If you’ve been out of your dorm room for a while, you may be at that crossroads where you’re trying to decide whether to renew the lease on your post-college apartment or take the leap into homeownership. There are several factors to consider before crossing this item off the adulting checklist.
What’s your motivation?
Sometimes people think they want to buy a house when the reality is that their friends, parents, and/or calendar are just telling them that they “should” be doing so at this point in their life. If you haven’t wholeheartedly decided to buy a house because it’s the best choice for your lifestyle, budget, and long-term goals, you’re probably better off renewing that lease for another year.
What’s your timeline?
Purchasing a house/condo/townhome is a big commitment. The costs associated with buying and selling a property can pile up pretty quickly, and it can take time to find the right place, so it’s important to consider how long you’ll be in one location. If you’ve found a great city or neighborhood, have a steady job, and want to stick around for a while, homeownership may be the best way to profess your love to the town you call home. On the flip side, if you’ve only lived in a town for a short period of time, have no idea in which neighborhood you’d like to put down roots, or have a career that will likely result in relocation, renting may be a better option to afford you some flexibility.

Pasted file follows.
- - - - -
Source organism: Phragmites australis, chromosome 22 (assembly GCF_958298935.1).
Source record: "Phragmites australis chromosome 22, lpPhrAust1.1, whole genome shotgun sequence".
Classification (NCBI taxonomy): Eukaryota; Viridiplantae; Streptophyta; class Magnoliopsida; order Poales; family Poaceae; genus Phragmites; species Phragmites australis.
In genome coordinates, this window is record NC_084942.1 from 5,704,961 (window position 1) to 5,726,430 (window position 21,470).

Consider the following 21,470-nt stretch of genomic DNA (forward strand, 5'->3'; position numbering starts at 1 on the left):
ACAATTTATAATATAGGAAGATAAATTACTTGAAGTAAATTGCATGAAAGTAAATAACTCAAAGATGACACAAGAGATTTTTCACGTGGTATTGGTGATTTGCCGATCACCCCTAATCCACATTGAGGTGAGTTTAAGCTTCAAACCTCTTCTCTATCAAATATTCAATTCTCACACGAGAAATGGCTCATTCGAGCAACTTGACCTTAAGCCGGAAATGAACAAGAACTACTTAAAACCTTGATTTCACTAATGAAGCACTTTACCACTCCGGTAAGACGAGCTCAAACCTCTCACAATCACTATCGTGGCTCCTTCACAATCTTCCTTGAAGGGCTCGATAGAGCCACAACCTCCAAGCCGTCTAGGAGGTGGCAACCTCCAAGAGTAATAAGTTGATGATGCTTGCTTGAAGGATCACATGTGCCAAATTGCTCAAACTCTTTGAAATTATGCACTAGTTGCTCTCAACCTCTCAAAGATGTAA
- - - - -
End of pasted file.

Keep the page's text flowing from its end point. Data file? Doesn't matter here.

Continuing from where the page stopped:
Can you afford it?
Depending on where you end up geographically, the cost of renting versus buying can be dramatic (some housing markets are more affordable for renters, others for buyers, and some are close to even). Whether buying is more expensive than your current rental situation, it’s important to consider some of the additional costs that come with a mortgage. Not only is there the monthly principal and interest to consider, but most lenders require a substantial (think 20%) down payment. There are also taxes and homeowners’ insurance that are generally due with your monthly payment. Property taxes vary by location, but you can expect about 2-3% of your property value each year for most San Antonio area markets. And remember, once you own the house, there’s no landlord to call when a pipe bursts, the air conditioner breaks, or the water heater is busted, so make sure you’re prepared to shell out the cash for home repairs and maintenance.
Does it fit your lifestyle?
Do you mind having a commute? Do you like to be able to walk to shops and restaurants? Is having privacy important to you? Do you have pets? Do you travel often? These are just a few examples of lifestyle factors that may influence your housing decision. If you like a neighborhood that’s “walkable” and near a lot of amenities and your office, homes in that area may or may not be within your budget. If you have three dogs and like privacy, you may be better suited to a home with a yard instead of an apartment. Once you determine which lifestyle factors are the most important to you, you’ll be better equipped to make the rent vs. buy decision.
While these are just a few of the things to consider when making a housing choice, the most important thing to remember is that it’s a decision that should be made thoughtfully, with some planning, and for the right reasons.